The California Citizens Redistricting Commission today certified new maps for California’s Congressional, state legislative, and Board of Equalization districts. That starts the clock on two deadlines that could bring the Supreme Court into the picture.
As we noted, the new constitutional provisions that created the Commission give any California voter 45 days — until September 29 — to challenge any of the maps by writ petition to be filed directly in the Supreme Court. To get ahead of the curve, the court today issued an administrative order requiring electronic filing of any such writ petition. The order notes that Justice Kennard would encourage, but not require, electronic filing. (We’ve written about the possibility of electronic brief filing in general.) Also, the order warns that the court may set expedited deadlines for preliminary oppositions and replies to writ petitions.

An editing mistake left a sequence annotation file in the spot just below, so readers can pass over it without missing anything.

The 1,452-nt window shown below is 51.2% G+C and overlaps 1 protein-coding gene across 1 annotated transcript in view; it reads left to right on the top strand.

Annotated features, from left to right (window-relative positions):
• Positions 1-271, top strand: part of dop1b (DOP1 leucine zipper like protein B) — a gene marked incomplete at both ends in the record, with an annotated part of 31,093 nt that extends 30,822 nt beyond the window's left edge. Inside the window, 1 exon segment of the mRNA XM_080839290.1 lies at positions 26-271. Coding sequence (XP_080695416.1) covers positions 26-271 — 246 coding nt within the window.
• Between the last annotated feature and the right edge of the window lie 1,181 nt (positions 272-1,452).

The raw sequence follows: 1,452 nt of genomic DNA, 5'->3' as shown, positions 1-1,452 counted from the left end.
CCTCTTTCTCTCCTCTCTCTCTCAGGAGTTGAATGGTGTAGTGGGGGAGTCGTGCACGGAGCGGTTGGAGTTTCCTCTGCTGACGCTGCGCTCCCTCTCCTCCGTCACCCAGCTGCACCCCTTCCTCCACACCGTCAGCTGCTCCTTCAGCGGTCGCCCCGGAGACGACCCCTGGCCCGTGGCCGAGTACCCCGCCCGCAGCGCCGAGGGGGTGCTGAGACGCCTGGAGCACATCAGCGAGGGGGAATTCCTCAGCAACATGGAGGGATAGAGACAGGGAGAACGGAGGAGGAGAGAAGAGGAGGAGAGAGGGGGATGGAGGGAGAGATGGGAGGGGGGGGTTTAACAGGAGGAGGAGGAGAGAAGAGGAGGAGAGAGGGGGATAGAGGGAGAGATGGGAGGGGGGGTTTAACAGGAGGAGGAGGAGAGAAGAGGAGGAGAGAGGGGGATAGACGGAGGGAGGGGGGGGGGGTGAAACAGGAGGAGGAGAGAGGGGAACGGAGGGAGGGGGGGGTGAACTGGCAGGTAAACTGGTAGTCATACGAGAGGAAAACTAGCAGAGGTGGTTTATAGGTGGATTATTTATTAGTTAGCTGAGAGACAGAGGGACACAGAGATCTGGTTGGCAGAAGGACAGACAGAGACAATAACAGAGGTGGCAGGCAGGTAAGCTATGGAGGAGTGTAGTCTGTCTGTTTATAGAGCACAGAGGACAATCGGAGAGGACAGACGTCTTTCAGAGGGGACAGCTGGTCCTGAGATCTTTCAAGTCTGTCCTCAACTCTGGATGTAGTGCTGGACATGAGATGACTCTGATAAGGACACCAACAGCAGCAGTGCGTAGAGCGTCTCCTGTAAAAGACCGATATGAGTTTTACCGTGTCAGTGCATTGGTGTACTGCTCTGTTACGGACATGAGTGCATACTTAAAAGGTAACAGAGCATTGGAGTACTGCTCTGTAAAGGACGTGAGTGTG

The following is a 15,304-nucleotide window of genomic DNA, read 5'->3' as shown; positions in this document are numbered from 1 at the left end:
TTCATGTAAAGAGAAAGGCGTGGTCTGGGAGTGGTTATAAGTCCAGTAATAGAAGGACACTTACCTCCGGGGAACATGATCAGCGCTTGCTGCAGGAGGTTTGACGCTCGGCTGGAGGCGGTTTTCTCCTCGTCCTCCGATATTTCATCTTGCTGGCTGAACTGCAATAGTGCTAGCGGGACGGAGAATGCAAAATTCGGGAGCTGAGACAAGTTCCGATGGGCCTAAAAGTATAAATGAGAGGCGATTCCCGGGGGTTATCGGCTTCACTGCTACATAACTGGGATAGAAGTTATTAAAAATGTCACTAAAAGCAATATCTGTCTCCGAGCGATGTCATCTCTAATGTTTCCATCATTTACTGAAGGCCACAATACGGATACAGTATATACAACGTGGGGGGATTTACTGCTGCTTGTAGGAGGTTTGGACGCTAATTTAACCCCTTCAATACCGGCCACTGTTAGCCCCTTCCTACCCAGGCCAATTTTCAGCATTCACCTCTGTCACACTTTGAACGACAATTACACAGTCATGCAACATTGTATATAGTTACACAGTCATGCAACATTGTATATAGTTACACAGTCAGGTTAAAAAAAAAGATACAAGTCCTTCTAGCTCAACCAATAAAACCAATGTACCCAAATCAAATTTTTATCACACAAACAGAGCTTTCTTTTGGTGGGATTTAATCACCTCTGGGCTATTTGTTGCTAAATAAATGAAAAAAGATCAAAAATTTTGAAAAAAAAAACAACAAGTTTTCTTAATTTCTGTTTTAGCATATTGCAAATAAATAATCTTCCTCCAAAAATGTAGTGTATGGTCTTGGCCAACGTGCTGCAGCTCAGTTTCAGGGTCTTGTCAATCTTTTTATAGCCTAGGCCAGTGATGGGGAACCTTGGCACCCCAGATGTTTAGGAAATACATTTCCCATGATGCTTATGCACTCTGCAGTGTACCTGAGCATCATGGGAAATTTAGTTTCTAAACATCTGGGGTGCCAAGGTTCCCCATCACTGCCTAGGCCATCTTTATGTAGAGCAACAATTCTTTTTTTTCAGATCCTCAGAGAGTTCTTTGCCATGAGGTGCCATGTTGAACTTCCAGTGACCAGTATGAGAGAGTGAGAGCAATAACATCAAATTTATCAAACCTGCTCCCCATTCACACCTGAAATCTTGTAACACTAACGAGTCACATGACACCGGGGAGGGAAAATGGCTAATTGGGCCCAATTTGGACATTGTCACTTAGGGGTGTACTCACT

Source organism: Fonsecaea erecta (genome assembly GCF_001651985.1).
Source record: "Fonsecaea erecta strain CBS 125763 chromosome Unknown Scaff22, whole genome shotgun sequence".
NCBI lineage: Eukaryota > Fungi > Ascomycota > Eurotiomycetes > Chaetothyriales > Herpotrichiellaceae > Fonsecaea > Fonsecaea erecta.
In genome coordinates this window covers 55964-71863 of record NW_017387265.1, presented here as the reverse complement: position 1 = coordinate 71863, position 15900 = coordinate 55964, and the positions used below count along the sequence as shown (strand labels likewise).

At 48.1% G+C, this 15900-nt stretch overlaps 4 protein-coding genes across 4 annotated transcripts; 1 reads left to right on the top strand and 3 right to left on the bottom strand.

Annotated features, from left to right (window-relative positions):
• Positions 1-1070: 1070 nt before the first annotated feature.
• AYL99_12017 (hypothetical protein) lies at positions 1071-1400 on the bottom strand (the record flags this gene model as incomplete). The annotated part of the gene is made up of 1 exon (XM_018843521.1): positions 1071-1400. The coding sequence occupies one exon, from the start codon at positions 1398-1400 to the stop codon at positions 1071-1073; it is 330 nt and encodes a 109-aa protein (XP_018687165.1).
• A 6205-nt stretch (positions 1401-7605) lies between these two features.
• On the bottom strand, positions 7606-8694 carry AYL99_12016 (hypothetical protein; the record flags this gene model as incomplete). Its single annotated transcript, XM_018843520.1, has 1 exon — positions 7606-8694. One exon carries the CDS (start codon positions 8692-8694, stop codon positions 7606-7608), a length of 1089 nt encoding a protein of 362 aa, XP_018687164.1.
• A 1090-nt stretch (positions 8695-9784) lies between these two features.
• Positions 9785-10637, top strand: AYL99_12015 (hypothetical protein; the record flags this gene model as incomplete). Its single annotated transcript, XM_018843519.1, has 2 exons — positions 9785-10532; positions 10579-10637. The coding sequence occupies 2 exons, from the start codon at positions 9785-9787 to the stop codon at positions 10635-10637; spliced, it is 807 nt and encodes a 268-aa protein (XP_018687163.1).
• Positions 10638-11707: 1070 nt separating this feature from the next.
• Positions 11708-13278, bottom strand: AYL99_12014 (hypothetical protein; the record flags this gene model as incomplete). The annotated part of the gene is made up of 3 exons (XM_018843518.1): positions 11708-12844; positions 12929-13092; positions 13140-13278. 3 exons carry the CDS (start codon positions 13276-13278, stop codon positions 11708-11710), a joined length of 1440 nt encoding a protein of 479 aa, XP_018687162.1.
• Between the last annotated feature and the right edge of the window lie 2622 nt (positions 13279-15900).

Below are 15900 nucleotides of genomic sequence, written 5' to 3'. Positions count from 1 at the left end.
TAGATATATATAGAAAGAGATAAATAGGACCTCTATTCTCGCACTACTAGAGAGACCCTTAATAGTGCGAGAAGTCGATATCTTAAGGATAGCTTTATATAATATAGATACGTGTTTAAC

The other deadline is a 90-day deadline to submit a petition (with over half a million voter signatures) to the Secretary of State to place a referendum on the ballot to challenge a map. The constitution provides that if a map is “subject to a referendum measure that is likely to qualify,” any registered voter can petition the Supreme Court “to seek relief . . . and stay the timely implementation of the map.” If a referendum succeeds in disapproving a map, “the Secretary of State shall immediately petition the California Supreme Court for an order directing the appointment of special masters to adjust the boundary lines of that map.” The state Republican Party has already announced a referendum campaign to undo the state Senate map.